Yes, betta fish will need lights in their tanks! In fact, according to a study, photoperiod (duration of lights turned on) is necessary for betta fish growth, increased spawning frequency, and increased egg production. Although this study is limited to the domesticated betta splendens, I believe the results apply to the various wild betta species.
How Much Light Do Betta Fish Need?
According to the same study, the best lighting photoperiod for your betta fish is to have 16 hours of light and 8 hours of darkness, followed by 12 hours of light and dark. Choose either of these lighting schedules and stick to one.
Not only does light promote fast growth and breeding, but other factors relating to these outcomes should also be considered. Think about it, what makes them grow fast and breed more often?
Light emulates day. In the day, more energy is spent being awake. Thus, they will need to consume more betta food to replenish their energy. With light, they can find food easily.
Food is crucial for growth in bettas. Furthermore, the constant supply of food and lack of predators in your aquarium promotes breeding.
Personally, I use a 12:12 photoperiod as I keep my wild bettas in tanks with plants. This minimises any algae growth that might break out in my tanks. If you’re keeping bettas in planted tanks and are undergoing algae blooms, I would keep the photoperiod constant while adjusting other factors like CO2 and nutrients.
What Kind Of Light Do Betta Fish Need?
While the exact lighting requirements of betta fish aren’t known, I would believe they can survive and thrive in almost any light.
Natural Sunlight for Betta Fish
If you don’t have any aquarium lights, you can put your fish tank somewhere to receive natural sunlight. This mimics actual day and night, and depending on where you’re from, it can be pretty consistent.
The issue with natural sunlight for betta fish tanks is that you’re prone to algae blooms – especially if it’s direct sunlight. As you can’t really control the amount of light entering your tank, it’s something that you’ll have to risk and manage if you do opt for natural lighting.
Artificial Light for Betta Fish
I would recommend artificial lightings such as fluorescent T5 and T8 bulbs or LED lights. Artificial lights allow for more control of light entering your aquarium. You can control the photoperiod, light spectrum, wattage, and even the brightness.
I haven’t read anything on the light spectrum needed for betta fish, but they can see blue, violet, green, orange, and red, according to BettaBuzz. Thus, your choice of artificial light for your betta fish should depend on what you can afford and what types of light your plants need.
Do Wild Betta Fish like Light?
Even though betta fish needs light, that doesn’t necessarily mean that they like light! What??
Let me explain.
In the natural habitats of betta fish, the water is stained with tannins from fallen leaves and decomposing organics. These tannins give the water a dark brown tea colour (think black tea!), where light can barely penetrate.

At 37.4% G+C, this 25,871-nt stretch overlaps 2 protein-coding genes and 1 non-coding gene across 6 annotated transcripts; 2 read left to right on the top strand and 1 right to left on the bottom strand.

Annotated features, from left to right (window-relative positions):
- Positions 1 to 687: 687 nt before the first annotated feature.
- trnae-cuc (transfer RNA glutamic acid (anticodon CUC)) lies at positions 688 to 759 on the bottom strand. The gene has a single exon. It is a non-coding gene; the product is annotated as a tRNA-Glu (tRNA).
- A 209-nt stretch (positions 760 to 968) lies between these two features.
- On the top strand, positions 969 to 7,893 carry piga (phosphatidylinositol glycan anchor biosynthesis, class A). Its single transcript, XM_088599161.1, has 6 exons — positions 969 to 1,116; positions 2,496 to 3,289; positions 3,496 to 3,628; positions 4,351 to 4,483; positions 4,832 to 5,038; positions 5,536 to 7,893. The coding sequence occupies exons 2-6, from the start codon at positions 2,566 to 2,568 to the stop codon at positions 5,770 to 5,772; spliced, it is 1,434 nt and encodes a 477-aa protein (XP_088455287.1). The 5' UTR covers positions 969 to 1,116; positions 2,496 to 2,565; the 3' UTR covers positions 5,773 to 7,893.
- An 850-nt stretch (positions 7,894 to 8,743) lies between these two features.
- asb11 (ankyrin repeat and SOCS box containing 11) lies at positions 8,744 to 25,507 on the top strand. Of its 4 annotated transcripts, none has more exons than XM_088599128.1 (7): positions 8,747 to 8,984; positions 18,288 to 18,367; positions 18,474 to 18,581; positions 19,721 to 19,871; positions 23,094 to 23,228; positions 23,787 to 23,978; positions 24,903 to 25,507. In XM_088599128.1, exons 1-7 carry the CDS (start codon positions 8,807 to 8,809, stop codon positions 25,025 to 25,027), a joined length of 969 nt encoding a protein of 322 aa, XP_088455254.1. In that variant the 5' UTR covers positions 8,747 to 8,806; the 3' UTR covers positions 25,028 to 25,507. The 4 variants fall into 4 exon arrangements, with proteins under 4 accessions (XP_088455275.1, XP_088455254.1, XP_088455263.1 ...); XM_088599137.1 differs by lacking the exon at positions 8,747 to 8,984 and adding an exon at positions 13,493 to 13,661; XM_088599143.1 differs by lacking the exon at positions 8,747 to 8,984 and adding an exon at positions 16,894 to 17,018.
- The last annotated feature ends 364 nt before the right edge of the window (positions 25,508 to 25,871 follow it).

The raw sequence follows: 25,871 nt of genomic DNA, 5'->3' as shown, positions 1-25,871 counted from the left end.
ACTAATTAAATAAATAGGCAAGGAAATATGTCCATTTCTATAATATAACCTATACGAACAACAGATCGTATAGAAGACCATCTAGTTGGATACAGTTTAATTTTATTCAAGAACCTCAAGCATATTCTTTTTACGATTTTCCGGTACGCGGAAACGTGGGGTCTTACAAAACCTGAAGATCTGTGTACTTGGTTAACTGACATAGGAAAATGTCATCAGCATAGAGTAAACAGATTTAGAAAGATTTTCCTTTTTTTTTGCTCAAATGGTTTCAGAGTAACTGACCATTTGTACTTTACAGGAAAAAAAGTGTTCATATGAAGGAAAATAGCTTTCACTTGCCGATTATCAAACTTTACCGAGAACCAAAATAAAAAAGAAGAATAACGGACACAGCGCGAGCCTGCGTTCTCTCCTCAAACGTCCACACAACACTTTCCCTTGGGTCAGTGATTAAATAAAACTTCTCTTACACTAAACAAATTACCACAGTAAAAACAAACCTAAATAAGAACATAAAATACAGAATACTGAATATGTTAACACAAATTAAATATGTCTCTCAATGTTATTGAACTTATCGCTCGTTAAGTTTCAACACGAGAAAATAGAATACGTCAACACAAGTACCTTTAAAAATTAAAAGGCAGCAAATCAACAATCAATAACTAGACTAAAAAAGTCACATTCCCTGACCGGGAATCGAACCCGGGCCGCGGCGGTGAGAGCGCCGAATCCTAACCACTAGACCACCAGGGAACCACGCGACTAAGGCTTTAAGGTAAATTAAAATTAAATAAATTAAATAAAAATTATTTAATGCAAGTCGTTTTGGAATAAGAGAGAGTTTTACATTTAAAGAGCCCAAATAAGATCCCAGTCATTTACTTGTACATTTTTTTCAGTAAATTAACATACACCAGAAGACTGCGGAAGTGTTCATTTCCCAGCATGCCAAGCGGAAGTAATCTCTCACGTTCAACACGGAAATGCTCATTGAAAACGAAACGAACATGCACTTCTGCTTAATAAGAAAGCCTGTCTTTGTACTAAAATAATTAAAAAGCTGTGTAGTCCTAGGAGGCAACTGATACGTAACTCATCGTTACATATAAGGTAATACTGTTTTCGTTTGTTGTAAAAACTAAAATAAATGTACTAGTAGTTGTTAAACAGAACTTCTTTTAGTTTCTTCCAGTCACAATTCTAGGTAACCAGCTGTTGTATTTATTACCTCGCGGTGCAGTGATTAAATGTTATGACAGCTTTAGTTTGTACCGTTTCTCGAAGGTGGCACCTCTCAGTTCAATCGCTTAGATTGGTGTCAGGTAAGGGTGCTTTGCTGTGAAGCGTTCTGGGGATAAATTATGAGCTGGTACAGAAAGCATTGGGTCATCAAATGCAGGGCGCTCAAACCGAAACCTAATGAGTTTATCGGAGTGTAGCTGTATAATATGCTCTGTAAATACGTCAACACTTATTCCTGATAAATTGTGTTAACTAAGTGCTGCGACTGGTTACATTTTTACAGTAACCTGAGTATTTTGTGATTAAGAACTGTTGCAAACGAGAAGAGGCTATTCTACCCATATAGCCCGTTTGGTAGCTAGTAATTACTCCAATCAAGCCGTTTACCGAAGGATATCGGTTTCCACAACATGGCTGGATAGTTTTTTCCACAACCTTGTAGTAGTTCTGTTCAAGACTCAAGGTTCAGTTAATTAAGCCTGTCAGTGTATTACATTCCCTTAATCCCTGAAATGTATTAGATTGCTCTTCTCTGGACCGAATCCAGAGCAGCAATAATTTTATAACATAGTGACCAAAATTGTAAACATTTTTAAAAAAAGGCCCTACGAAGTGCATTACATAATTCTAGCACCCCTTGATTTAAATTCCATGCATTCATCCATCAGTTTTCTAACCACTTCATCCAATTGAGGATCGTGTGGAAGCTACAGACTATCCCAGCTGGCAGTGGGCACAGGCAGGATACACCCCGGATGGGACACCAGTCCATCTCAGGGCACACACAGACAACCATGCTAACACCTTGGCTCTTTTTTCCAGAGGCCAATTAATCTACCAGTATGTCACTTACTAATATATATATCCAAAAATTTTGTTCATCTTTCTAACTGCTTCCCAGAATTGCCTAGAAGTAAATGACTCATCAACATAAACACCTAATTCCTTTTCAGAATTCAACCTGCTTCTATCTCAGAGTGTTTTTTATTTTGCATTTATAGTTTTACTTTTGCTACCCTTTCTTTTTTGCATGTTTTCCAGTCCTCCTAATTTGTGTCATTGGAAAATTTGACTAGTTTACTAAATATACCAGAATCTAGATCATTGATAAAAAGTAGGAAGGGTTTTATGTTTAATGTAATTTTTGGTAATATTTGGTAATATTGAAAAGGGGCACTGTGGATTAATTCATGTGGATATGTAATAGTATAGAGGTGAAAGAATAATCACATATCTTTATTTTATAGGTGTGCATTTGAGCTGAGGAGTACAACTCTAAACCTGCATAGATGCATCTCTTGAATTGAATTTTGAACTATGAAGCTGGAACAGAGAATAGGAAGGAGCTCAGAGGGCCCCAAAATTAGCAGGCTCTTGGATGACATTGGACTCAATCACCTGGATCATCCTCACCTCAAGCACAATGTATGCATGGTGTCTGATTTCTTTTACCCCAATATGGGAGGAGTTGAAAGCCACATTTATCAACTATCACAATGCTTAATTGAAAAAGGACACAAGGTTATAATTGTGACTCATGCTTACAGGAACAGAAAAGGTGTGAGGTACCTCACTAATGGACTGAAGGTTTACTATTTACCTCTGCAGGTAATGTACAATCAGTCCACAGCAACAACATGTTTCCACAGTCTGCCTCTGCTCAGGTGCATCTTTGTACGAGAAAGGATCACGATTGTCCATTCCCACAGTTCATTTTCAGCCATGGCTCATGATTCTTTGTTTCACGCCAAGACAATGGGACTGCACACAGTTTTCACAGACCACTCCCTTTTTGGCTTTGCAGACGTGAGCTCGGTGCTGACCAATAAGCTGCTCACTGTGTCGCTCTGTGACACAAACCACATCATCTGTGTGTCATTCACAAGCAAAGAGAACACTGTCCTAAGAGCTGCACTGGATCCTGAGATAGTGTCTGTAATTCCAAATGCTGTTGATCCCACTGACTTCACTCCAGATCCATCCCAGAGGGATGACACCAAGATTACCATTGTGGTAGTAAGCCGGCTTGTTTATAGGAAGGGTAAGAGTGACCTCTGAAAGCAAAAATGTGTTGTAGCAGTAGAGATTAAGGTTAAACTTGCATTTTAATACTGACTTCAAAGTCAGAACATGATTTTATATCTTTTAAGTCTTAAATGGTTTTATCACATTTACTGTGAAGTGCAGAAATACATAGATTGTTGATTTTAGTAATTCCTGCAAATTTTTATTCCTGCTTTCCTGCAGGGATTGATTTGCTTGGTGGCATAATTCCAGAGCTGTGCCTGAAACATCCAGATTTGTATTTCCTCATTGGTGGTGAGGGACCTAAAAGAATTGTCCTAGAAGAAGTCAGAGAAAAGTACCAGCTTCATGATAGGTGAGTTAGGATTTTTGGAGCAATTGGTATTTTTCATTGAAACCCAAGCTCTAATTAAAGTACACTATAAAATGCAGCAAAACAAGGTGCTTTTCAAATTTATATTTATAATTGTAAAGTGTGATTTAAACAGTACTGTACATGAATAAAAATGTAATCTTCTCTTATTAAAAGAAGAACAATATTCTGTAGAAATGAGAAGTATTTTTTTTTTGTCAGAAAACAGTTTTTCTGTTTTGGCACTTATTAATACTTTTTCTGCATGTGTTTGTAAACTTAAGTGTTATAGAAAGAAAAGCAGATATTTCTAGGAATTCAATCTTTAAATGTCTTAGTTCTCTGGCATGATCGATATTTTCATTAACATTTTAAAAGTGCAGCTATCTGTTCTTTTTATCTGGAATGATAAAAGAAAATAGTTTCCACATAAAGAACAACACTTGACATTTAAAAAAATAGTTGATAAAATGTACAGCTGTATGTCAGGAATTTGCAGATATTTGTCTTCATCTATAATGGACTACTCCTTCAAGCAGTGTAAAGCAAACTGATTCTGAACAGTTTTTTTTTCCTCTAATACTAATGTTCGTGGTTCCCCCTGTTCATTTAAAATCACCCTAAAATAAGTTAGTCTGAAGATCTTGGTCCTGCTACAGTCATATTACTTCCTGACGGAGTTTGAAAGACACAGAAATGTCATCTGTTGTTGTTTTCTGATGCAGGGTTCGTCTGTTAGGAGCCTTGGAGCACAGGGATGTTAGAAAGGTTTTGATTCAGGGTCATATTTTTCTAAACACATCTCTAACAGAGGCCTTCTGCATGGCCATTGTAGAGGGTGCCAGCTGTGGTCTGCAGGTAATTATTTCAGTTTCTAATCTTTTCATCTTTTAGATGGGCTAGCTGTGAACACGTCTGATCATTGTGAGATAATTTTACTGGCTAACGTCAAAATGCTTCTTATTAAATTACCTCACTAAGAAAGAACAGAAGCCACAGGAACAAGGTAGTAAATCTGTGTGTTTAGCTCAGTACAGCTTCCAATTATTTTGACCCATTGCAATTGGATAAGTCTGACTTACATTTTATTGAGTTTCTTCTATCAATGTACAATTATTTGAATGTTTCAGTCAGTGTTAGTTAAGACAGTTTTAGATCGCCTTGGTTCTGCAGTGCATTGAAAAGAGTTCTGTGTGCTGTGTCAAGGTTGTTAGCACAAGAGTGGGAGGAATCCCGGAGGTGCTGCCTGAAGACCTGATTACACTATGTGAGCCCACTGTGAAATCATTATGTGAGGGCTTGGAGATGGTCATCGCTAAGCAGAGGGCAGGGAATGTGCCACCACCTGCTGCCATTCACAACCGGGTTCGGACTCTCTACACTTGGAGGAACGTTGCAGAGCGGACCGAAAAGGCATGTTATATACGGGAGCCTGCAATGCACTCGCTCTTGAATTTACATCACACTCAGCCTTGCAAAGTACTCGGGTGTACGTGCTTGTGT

Aside from the benefits of tannins, they are essential for a betta’s survivability. In the wild, tannins keep them hidden from predators. Moreover, their natural habitats are filled with overhanging vegetation and floating plants, making the water even darker.
If you keep wild bettas in brightly lit aquariums, expect them to hide most of the day!
Thus, if you’re trying to give them the best environment by building them a biotope, expect your water to be tannin-stained with floating and marginal plants. Your aquarium will barely have light passing through it, even though it is necessary for your betta’s growth and reproduction.
Don’t worry, they will still recognise the difference between light and day.
Domestic betta splendens, however, are not so fussy about lighting. They grew up getting used to bright lights, lack of tannins, and open aquarium tops. However, I notice that domestic bettas splendens tend to colour up exceptionally well in water stained with tannins.
Can Betta Fish See in the Dark?
Even though they prefer darker aquariums, betta fish can see in the dark. However, their vision is weaker. At night in pure darkness, betta fish tend to sleep, making it unnecessary for good vision.
Do Betta Fish Need Light at Night?
A pretty common question received. Please don’t turn on your lights at night for your betta fish! If you already have a regular photoperiod, keep it that way for a set day/night cycle. Extending it past the regular schedule will cause your betta to have too much light.
Too much light causes overstimulation of your betta. Imagine being awake for 24 hours every day with no sleep. Your betta will be active longer than usual, which can stress them out.
Stress can weaken its immune system that leaves it vulnerable to diseases. Trust me, you do not want to deal with a betta who’s sick (been there, don’t want it no more!).
Lighting is an essential factor when you’re setting up an aquarium for betta fish. The tank needs to be lit well enough for you to see into it but not brightly enough to stress out the fish, which is why many recommend installing lights.
When kept in a lit tank, betta fish will be less stressed and more active than kept in a dark tank. This gets them to eat more which promotes fast growth and better reproduction rates in bettas.